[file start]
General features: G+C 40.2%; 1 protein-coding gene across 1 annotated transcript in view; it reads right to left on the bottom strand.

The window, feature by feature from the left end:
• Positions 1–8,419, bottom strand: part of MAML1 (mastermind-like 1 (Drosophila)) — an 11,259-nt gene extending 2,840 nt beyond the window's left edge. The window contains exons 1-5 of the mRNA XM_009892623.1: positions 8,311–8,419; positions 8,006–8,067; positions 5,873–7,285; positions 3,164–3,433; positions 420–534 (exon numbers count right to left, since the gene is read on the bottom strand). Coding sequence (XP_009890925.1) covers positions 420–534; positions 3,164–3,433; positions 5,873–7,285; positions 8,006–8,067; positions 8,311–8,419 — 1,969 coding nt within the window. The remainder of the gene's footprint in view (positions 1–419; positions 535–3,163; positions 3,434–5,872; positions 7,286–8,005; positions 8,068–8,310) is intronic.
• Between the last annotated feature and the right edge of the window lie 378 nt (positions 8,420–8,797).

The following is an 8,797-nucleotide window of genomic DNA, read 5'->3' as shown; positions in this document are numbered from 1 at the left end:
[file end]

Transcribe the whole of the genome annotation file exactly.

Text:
General features: G+C 40.2%; 1 protein-coding gene across 1 annotated transcript in view; it reads right to left on the bottom strand.

The window, feature by feature from the left end:
• Positions 1–8,419, bottom strand: part of MAML1 (mastermind-like 1 (Drosophila)) — an 11,259-nt gene extending 2,840 nt beyond the window's left edge. The window contains exons 1-5 of the mRNA XM_009892623.1: positions 8,311–8,419; positions 8,006–8,067; positions 5,873–7,285; positions 3,164–3,433; positions 420–534 (exon numbers count right to left, since the gene is read on the bottom strand). Coding sequence (XP_009890925.1) covers positions 420–534; positions 3,164–3,433; positions 5,873–7,285; positions 8,006–8,067; positions 8,311–8,419 — 1,969 coding nt within the window. The remainder of the gene's footprint in view (positions 1–419; positions 535–3,163; positions 3,434–5,872; positions 7,286–8,005; positions 8,068–8,310) is intronic.
• Between the last annotated feature and the right edge of the window lie 378 nt (positions 8,420–8,797).

The following is an 8,797-nucleotide window of genomic DNA, read 5'->3' as shown; positions in this document are numbered from 1 at the left end: